Boruch’s attention to the overlooked and creaturely remind me of both Bishop and Marianne Moore, about whom Boruch has written wonderful essays that orbit their subjects in a manner comparable to the way Boruch’s poems orbit theirs, which is to say, meanderingly, curiously. Closer in temperament to Bishop than Moore, Boruch chews her scenes slowly. Rather than leap, her poems seek their shapes gradually, mimicking the process of those digestive systems:
…Each dark night of little
gut machinery, same
turning thing into that other thing. Enter leaf, root,
flesh of world great and recognizable,
mangled, profoundly stranged, soaked, crushed
through gorgeous tubes…
Were I pressed to say what accounts for beauty—in art or elsewhere—weirdness would rank pretty high on my list. By weirdness I don’t mean an affected whimsy. I mean real idiosyncrasy, the singular way in which an artist perceives the world—leaf, root—and returns it to us “profoundly stranged.” Boruch is nothing if not genuinely strange, plenty weird, so completely herself that in one poem she’ll pat Galileo on the back and say “Good job!” and in another dispense seemingly random facts, as she does, for example, in the poem “Water at Night”:
Not that I understand things.
Angels don’t walk toward the ship, old engraving
where moon throws
a river of light, how angels would walk the ocean
if they wanted to walk.
They don’t. They hover. A lot of space
between them and what
shines like waves. Which can’t
be a choice, for angels or
the engraver who was in fact
Gustave Dore after sleeping off
the ancient mariner Coleridge left behind under
guilt and regret and an albatross’ weight.
Which isn’t much, but they are
big animals, four feet across counting
the wind involved
Who else but Boruch would feel compelled to stop and tell us the approximate wingspan of an albatross? The information comes, like a bird, out of thin air. It is by risking asymmetry, by including so-called inessential or unearned information, that Boruch’s poems feel most alive. Her trust in instinct gives her visions a visionary quality.
However stranged and blurred they may be, the poems in Eventually One Dreams the Real Thing rarely give way to gloom, at least for this reader. Even in the face of loss, Boruch appears more beguiled than dismayed by the realia of reality. How could it be otherwise with a poet whose most frequently employed words are as up- and offbeat as “relish” and “howbeit”? Or who coins terms that verge on the cornball, like “life-glad” and “lovely-cool”? Boruch is not only alert to the primal pleasures of the physical world but to the physical pleasures of language itself. Charmingly, she admires our curious American idiom:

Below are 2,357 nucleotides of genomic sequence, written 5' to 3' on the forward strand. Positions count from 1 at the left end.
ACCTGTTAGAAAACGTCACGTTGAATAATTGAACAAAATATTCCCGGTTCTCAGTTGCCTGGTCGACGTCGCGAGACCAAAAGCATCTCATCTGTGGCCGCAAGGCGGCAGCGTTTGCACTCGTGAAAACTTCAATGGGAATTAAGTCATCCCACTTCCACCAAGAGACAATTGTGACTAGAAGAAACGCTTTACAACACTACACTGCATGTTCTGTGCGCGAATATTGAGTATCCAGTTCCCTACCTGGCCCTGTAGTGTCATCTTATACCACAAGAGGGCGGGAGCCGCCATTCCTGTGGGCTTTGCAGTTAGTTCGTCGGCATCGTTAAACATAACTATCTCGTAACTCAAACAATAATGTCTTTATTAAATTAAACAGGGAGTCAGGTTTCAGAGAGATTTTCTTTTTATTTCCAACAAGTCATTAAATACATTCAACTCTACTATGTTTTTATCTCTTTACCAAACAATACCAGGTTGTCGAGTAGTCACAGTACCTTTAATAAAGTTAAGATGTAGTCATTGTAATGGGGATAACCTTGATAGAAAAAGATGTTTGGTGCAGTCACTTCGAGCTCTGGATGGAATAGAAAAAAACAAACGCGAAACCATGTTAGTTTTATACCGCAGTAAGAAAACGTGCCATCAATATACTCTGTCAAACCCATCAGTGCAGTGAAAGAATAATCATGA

Perfect strangers. I’ve always loved
the perfect part, as if news of the world is
a matter of pitch, and pure.
Or draws our attention to a funny foreign expression:
I like best the Brits saying cheeky. Well, that
was rather cheeky of you …
“Wanderer,” she calls the word thereabouts, “glory-run of letters.”
If it is sometimes difficult to tell the trivia from the essential in Eventually One Dreams the Real Thing, if you have to swallow a lot of gnats before coming across a june bug, well, implies Boruch, such is life: “Each all every small point / can’t be good, can’t be / the worst of it.” Reading the book is like rummaging through a yard sale, or, for that matter, visiting an Italian abbey: all the fun is in the process of wading through the piles of stuff, the good stuff and the so-so stuff. That’s the beauty of it.
Like Boruch, English poet Alice Oswald has an egalitarian spirit. Falling Awake, her seventh book of poems, draws from a common poetic reservoir: the natural world. Her new poems are, like her old, populated with foxes and blackbirds, and plotted with pools of water, plumes of grass, the “democratic dew [that] gives equal weight to everything.” The human kingdom, when it is glimpsed, is glimpsed only occasionally, gliding by on the “wings of their macs.”
Just as her previous book, Memorial, a version of Homer’s Iliad, jettisoned the epic’s heroes in order to bring into stark relief its foot soldiers, Falling Awake expands the confines of the nature poem to make room for the smaller creatures lying in our backyards or buzzing about the house. Her poem “Flies” begins:
This is the day the flies fall awake mid-sentence
and lie stunned on the window-sill shaking with speeches
only it isn’t speech it is trembling sections of puzzlement which
break off suddenly as if the question had been shot
Oswald, an ecologist and gardener, said of this poem on a recent Poetry magazine podcast, “I’m incredibly interested in the way insects speak…I listen out very carefully for…marginal and inarticulate and unintelligible voices. It seems to me that insects have really captured that market.”
Also like Boruch, Oswald’s powers of description tend to “strange” their subjects. Her metaphors are not so much accurate as they are transformative. In the poem “Body,” a dead badger is likened to a suitcase, its grin “an opened zip.” Or, in the abovementioned “Flies,” insects are poetically reborn as cigarette butts:
this is one of those wordy days
when they drop from their winter quarters in the curtains
and sizzle as they fall